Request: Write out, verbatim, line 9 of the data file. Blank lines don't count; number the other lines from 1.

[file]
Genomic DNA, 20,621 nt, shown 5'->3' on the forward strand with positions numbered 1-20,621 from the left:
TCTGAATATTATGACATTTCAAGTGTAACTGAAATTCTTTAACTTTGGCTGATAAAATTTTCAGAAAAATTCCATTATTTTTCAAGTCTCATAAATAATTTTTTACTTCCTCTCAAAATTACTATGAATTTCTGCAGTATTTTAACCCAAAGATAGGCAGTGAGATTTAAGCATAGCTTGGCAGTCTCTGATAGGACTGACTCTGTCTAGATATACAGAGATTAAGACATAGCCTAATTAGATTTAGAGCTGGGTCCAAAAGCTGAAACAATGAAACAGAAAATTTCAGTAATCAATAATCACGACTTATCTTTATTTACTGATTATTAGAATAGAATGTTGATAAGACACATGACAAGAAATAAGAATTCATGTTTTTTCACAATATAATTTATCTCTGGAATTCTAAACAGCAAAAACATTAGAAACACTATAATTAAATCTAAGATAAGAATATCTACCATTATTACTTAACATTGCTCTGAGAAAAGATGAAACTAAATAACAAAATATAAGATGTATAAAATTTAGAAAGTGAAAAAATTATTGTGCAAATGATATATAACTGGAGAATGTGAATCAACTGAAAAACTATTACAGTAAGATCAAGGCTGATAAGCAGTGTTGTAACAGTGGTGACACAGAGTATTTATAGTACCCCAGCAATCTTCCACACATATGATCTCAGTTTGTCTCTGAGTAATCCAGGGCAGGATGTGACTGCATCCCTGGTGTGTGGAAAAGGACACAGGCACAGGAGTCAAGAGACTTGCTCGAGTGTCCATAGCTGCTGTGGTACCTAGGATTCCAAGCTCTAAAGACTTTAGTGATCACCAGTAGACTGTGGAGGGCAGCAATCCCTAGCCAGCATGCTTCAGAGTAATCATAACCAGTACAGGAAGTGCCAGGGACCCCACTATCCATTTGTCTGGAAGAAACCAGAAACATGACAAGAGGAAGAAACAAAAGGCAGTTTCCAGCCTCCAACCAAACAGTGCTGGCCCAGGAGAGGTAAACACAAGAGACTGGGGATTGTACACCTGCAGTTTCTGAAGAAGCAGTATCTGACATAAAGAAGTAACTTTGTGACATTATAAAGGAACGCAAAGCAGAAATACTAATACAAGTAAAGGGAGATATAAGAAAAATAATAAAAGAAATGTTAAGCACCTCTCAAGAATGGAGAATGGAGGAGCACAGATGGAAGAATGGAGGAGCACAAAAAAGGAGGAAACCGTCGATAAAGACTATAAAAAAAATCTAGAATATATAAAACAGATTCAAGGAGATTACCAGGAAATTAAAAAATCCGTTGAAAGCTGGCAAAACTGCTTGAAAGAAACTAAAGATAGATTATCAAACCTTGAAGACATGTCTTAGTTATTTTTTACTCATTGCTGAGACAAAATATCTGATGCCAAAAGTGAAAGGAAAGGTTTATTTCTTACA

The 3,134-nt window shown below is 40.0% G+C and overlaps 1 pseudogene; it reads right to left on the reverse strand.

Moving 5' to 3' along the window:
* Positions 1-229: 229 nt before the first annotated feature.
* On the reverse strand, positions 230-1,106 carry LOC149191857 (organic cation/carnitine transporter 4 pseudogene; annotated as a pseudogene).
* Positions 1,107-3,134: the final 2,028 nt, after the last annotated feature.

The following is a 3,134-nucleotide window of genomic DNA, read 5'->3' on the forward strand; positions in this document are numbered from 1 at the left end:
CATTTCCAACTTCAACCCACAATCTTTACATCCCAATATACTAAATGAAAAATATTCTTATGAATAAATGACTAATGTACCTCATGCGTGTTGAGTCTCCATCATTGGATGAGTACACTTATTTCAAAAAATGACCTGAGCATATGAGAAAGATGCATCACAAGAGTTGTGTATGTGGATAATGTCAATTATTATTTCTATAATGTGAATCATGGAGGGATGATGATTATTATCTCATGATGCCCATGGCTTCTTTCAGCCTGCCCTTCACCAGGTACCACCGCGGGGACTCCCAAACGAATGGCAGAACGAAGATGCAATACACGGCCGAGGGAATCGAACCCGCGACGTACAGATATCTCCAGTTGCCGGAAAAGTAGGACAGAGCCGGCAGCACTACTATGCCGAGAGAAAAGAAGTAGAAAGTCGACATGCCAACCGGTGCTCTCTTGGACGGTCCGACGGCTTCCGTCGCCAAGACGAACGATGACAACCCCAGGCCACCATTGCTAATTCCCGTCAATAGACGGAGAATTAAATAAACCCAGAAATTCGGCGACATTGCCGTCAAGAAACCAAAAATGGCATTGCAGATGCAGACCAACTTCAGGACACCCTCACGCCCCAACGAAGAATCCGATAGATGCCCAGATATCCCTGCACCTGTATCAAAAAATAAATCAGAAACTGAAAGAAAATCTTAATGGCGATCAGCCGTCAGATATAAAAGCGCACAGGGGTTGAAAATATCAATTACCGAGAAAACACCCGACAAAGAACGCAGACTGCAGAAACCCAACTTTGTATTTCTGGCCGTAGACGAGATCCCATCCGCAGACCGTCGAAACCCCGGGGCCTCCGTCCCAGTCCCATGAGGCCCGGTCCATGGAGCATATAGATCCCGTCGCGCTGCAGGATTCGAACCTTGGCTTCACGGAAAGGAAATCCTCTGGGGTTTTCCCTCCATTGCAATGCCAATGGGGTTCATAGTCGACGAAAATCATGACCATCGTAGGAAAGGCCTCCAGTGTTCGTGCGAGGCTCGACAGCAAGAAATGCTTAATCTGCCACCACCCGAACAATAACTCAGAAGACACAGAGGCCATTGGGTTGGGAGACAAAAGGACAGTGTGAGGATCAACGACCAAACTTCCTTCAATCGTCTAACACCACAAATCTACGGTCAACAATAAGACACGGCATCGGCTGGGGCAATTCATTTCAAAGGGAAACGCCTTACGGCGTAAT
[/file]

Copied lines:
CATTTCCAACTTCAACCCACAATCTTTACATCCCAATATACTAAATGAAAAATATTCTTATGAATAAATGACTAATGTACCTCATGCGTGTTGAGTCTCCATCATTGGATGAGTACACTTATTTCAAAAAATGACCTGAGCATATGAGAAAGATGCATCACAAGAGTTGTGTATGTGGATAATGTCAATTATTATTTCTATAATGTGAATCATGGAGGGATGATGATTATTATCTCATGATGCCCATGGCTTCTTTCAGCCTGCCCTTCACCAGGTACCACCGCGGGGACTCCCAAACGAATGGCAGAACGAAGATGCAATACACGGCCGAGGGAATCGAACCCGCGACGTACAGATATCTCCAGTTGCCGGAAAAGTAGGACAGAGCCGGCAGCACTACTATGCCGAGAGAAAAGAAGTAGAAAGTCGACATGCCAACCGGTGCTCTCTTGGACGGTCCGACGGCTTCCGTCGCCAAGACGAACGATGACAACCCCAGGCCACCATTGCTAATTCCCGTCAATAGACGGAGAATTAAATAAACCCAGAAATTCGGCGACATTGCCGTCAAGAAACCAAAAATGGCATTGCAGATGCAGACCAACTTCAGGACACCCTCACGCCCCAACGAAGAATCCGATAGATGCCCAGATATCCCTGCACCTGTATCAAAAAATAAATCAGAAACTGAAAGAAAATCTTAATGGCGATCAGCCGTCAGATATAAAAGCGCACAGGGGTTGAAAATATCAATTACCGAGAAAACACCCGACAAAGAACGCAGACTGCAGAAACCCAACTTTGTATTTCTGGCCGTAGACGAGATCCCATCCGCAGACCGTCGAAACCCCGGGGCCTCCGTCCCAGTCCCATGAGGCCCGGTCCATGGAGCATATAGATCCCGTCGCGCTGCAGGATTCGAACCTTGGCTTCACGGAAAGGAAATCCTCTGGGGTTTTCCCTCCATTGCAATGCCAATGGGGTTCATAGTCGACGAAAATCATGACCATCGTAGGAAAGGCCTCCAGTGTTCGTGCGAGGCTCGACAGCAAGAAATGCTTAATCTGCCACCACCCGAACAATAACTCAGAAGACACAGAGGCCATTGGGTTGGGAGACAAAAGGACAGTGTGAGGATCAACGACCAAACTTCCTTCAATCGTCTAACACCACAAATCTACGGTCAACAATAAGACACGGCATCGGCTGGGGCAATTCATTTCAAAGGGAAACGCCTTACGGCGTAAT